The popularity of open floor plans remains undiminished because families love the togetherness they provide. However, there can be some tricky design challenges to confront with these spaces. What happens when there are unmovable structural components or when there is the desire to have some demarcation between rooms with different uses? Just as one captures a setting in a camera’s viewfinder, one can frame open spaces to provide architectural interest and room demarcation, handle structural components and even give some semblance of privacy.
In each of the projects below, the Feinmann design and build team figured out a way to frame the open space. In the top photograph, posts anchor counters that have no upper cabinetry and frame the extended view into the family room, providing architectural interest and hiding necessary support beams.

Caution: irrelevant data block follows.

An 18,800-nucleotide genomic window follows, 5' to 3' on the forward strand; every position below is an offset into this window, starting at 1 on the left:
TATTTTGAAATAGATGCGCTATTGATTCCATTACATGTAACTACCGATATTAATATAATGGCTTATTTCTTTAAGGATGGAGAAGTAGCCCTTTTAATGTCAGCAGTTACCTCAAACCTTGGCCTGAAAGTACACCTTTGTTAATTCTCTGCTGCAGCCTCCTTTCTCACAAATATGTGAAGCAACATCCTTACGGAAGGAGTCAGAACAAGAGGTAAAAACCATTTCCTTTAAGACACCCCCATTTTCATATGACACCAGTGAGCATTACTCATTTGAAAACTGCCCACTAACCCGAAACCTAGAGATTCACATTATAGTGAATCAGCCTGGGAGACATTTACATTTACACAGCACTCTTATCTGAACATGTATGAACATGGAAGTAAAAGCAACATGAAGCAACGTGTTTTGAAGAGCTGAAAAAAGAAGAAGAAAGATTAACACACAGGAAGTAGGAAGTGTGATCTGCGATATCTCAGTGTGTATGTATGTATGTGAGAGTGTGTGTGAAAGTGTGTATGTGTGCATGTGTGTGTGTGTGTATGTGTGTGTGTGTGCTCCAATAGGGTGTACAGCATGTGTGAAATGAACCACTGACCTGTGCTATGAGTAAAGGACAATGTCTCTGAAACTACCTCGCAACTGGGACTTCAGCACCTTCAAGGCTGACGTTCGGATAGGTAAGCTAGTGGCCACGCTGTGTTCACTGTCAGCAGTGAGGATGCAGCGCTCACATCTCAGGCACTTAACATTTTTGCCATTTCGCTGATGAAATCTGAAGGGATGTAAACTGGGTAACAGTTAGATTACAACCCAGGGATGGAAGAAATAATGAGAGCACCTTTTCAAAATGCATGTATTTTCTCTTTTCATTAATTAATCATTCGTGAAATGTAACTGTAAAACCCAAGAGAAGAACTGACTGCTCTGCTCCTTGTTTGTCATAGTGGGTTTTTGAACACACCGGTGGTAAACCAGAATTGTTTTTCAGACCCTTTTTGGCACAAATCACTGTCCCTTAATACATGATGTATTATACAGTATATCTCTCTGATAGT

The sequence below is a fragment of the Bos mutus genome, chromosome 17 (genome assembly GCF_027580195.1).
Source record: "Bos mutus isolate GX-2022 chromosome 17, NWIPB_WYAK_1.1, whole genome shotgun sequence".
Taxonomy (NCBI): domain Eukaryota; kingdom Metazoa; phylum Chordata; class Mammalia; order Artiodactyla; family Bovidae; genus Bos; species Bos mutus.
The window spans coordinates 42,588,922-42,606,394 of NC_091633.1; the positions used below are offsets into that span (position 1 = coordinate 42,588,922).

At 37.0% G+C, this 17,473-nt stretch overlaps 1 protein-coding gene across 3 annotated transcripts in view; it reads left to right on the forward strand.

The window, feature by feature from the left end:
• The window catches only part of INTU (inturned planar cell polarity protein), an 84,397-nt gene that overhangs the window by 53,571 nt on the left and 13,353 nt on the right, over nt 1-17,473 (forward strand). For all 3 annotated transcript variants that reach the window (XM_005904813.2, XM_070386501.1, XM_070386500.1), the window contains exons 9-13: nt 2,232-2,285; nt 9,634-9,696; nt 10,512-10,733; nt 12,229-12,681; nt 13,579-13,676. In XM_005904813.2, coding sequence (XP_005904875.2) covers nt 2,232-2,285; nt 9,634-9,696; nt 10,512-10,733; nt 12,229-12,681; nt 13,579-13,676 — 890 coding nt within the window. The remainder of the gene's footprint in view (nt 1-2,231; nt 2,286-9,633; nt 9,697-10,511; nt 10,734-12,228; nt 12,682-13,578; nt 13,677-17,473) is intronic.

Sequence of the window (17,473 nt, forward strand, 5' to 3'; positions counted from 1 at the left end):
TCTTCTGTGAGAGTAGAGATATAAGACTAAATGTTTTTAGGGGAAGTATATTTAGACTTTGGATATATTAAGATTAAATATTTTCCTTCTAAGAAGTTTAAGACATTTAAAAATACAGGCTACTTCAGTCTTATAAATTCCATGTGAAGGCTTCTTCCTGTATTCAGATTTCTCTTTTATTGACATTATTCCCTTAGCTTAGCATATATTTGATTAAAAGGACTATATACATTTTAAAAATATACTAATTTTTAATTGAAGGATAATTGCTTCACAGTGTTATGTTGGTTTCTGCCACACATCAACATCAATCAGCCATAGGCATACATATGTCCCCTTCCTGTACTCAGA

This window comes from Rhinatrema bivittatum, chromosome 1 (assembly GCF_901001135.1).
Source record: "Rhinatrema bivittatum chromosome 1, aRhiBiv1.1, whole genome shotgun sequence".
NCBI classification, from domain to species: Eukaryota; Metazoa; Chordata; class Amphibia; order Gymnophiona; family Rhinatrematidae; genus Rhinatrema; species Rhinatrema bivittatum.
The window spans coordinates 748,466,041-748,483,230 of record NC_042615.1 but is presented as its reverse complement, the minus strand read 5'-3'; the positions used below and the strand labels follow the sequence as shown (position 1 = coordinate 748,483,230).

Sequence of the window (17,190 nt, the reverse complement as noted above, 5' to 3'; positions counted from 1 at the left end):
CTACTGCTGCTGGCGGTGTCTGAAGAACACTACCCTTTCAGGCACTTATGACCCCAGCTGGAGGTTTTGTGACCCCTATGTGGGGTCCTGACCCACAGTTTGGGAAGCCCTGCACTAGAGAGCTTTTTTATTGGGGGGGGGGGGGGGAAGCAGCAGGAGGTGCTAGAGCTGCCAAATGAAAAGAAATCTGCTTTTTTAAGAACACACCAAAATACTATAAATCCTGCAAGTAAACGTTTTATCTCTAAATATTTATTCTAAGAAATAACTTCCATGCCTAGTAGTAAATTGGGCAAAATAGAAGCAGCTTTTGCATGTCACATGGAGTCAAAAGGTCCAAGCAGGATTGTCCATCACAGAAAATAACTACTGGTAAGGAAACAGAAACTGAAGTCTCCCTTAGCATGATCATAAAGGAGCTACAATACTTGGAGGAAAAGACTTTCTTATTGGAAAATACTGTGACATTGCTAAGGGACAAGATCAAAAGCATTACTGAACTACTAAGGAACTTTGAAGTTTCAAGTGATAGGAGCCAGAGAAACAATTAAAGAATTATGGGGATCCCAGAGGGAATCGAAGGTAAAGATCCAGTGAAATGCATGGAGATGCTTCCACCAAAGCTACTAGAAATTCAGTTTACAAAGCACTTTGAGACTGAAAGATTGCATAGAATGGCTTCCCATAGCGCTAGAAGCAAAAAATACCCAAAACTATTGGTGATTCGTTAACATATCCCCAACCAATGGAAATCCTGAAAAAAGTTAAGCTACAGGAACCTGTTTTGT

The images above show a Belmont kitchen viewed from the dining room looking into the kitchen and from the kitchen looking out. The new floor plan opens the kitchen up but leaves part of an existing wall; the originally built-in china cabinet on the dining room side and anchoring the island on the kitchen side. Below left, again the partial wall anchors the island on the kitchen side in this Newton renovation, while providing storage for cookbooks and display pieces on the other side and contains the structure holding up the original end of the house. In the Lexington project shown below, what looks like a regular wall with a cut-out on the kitchen side, becomes cabinetry on the dining room side. It provides visual separation from the kitchen yet the openings on both sides promote easy circulation and conversation!